Artificial flavors have long been ingredients from which we know to steer clear, or embrace moderately at best; but natural flavors (surprisingly the fourth most common ingredient listed on food labels), have a more innocuous presence … one that makes us feel like it must be okay because it’s just that — natural!
“Natural flavors,” however, are anything but. In celebration of a technicality set forth by the FDA, natural flavors must contain a minimum amount of any “natural” ingredient, which could mean leaves, twigs, yeast, or another ‘naturally occurring’ substance. It does not, however, have to contain any of the thing it attempts to mimic. It is then treated, enhanced and processed in a lab until a nearly perfect imitation is obtained. These flavorings are designed in a hurry, made cheaply, and what’s more, they may even promote cravings and mess with our metabolism.
But aren’t they regulated?
Requiring a molecule of something natural is where the FDA’s mandate on the term “natural flavors” ends. There are few regulations for food companies that use the term “natural,” which gives them leniency to use it on almost everything. So, they do! Ingredients in natural flavors can be lumped together and cited as just that on labels, but it’s what’s inside that really counts. They can contain all the things with which they were processed — preservatives, solvents, genetically altered crops and emulsifiers. Natural flavors are just as, if not more, synthetic than their artificial counterparts. Shockingly, artificial flavors are more heavily scrutinized by the FDA and are produced under tighter laboratory conditions.
Perhaps even more appalling, some flavors’ sources will blow your mind. Are you a vanilla lover? How about raspberry? How someone ever discovered that the secretions from a beaver’s behind, castoreum, would enhance these “natural” flavors is beyond me, but that’s what they use. Yummm. As an ex-almond latte addict, I was surprised to hear that benzalehyde and benzoic acid used in almond flavoring can actually be toxic and are lethal in large doses.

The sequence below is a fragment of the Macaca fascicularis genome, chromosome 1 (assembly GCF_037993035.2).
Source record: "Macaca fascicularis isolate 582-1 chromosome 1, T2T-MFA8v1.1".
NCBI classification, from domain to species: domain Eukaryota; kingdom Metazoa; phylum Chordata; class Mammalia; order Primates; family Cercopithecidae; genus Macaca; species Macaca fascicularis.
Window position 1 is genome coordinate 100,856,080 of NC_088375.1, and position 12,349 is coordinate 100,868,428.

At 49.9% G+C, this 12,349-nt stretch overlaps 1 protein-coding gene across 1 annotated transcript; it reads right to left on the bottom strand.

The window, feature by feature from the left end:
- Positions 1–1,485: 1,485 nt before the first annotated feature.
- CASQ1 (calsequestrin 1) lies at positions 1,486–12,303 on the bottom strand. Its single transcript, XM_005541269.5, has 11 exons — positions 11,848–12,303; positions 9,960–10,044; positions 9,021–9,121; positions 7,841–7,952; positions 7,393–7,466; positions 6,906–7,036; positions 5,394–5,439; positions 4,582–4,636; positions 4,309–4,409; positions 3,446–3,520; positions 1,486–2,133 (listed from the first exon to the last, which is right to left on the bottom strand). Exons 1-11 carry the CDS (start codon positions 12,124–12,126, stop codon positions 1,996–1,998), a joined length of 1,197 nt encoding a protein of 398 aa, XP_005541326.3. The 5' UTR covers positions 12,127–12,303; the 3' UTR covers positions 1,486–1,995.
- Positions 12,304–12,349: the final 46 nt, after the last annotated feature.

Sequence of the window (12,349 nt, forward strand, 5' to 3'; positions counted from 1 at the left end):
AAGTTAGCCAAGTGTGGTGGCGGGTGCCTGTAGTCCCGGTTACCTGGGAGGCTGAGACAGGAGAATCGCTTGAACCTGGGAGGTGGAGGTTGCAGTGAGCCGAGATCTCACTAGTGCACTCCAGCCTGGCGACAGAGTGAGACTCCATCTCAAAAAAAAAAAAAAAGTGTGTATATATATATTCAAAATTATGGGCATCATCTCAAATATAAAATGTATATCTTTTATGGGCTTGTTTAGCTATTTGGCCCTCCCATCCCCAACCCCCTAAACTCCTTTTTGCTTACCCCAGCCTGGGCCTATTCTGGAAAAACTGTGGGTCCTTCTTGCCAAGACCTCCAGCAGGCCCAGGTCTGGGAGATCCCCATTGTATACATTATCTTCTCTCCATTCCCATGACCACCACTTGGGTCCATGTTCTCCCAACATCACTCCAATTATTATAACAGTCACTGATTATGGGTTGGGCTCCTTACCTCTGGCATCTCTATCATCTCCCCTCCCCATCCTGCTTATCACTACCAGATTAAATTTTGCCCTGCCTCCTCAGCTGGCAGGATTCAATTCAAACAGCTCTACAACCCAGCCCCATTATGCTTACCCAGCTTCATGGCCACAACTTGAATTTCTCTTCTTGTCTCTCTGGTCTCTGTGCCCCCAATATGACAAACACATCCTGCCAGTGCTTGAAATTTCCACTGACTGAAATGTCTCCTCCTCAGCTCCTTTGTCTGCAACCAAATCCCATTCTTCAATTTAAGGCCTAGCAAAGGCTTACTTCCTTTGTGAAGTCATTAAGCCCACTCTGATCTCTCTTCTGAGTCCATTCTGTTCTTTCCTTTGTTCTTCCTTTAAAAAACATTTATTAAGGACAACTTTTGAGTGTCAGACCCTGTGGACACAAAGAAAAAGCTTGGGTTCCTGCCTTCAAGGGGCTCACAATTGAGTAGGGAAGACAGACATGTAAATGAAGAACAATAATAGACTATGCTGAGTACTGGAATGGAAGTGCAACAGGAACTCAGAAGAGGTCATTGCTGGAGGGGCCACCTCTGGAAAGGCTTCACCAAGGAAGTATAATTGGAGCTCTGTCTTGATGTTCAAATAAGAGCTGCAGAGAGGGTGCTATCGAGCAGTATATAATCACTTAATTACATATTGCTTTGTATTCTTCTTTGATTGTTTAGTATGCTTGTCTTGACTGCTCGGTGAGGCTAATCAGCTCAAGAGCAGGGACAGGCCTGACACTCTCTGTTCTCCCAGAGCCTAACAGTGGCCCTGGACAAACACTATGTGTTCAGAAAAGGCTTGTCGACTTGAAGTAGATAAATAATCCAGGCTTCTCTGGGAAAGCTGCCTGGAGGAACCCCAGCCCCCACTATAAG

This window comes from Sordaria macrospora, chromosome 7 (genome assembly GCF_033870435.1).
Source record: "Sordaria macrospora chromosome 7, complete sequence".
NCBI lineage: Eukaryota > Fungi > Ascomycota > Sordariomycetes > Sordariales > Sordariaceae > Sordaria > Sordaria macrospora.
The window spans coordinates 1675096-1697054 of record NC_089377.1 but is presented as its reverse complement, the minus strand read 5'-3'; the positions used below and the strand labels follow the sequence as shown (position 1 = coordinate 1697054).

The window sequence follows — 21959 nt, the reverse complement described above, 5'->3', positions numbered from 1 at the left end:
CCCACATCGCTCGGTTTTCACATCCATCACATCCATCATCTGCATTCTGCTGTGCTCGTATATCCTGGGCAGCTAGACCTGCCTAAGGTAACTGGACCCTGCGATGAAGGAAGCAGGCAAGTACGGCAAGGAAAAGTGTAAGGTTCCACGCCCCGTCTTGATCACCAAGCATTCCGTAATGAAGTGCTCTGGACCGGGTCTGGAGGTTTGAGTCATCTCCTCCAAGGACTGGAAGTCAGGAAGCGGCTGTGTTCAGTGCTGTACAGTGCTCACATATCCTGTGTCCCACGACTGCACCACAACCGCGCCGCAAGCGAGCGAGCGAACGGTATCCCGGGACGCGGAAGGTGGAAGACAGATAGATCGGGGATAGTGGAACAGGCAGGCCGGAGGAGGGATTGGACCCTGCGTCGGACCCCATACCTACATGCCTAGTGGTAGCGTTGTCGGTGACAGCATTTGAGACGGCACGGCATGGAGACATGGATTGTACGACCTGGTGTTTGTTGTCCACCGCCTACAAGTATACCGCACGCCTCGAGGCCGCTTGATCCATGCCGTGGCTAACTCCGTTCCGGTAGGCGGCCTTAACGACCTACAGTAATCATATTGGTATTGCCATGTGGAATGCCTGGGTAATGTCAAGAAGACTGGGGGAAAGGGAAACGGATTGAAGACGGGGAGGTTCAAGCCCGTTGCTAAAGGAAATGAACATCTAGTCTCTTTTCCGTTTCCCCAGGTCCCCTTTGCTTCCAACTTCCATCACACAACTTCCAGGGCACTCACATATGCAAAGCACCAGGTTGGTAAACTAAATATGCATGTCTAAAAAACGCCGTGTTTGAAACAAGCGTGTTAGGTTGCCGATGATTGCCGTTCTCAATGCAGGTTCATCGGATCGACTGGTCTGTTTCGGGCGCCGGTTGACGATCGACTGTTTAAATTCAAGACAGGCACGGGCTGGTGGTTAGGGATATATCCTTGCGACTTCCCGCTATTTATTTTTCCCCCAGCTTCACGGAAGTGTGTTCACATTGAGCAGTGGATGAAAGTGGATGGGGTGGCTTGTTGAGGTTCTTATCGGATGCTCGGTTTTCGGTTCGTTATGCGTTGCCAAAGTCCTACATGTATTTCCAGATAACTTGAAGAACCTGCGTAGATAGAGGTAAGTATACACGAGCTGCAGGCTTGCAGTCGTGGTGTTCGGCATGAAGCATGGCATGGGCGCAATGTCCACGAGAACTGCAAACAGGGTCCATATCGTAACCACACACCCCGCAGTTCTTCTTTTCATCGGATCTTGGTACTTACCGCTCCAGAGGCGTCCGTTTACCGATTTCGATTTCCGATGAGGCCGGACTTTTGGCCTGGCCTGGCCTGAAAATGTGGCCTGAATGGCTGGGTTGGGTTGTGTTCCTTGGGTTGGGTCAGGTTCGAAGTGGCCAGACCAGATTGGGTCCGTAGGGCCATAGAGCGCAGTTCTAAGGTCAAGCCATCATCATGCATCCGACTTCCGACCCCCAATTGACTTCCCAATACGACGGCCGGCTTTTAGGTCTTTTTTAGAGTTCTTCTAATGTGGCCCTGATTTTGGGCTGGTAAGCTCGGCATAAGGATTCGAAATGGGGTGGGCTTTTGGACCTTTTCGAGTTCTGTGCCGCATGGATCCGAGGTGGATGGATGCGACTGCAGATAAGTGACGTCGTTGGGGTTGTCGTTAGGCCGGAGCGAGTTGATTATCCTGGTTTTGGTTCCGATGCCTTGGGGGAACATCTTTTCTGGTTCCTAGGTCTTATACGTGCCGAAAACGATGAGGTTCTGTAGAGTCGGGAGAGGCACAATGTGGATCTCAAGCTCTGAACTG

Have you ever bitten into banana bread that tastes like the cartoon version of a banana? Have you tasted strawberry candy that reminds you of the reddest strawberry ripened in the height of summer, only to be left with an acrid aftertaste?
Food manufacturers use (not so) “natural” flavors for a few different reasons: Not only are they cheaper than fruit, they’re easier to use than the real thing. They establish taste uniformity, which food companies love, not to mention that they keep us coming back for more … and more, and more. Without the added flavors, we wouldn’t be caught starving on a deserted island with that particular food in our clutches. Would you sidle up to a bar and order a club soda with nine teaspoons of sugar? Without the added flavors, that’s exactly what soda pop is. Natural flavors end up in the strangest places, including flavored yogurts, applesauce, cereals, baby food, and, perhaps most prolifically, flavored waters.
What’s the bubbly?Drinking more water is arguably on everyone’s “To Do” list, and food companies have made it easier for us to do just that by making water fun again; by making it taste fruity without strawberry chunks floating up to meet our lips or the calories and sugar that accompany other, sweeter hydration options.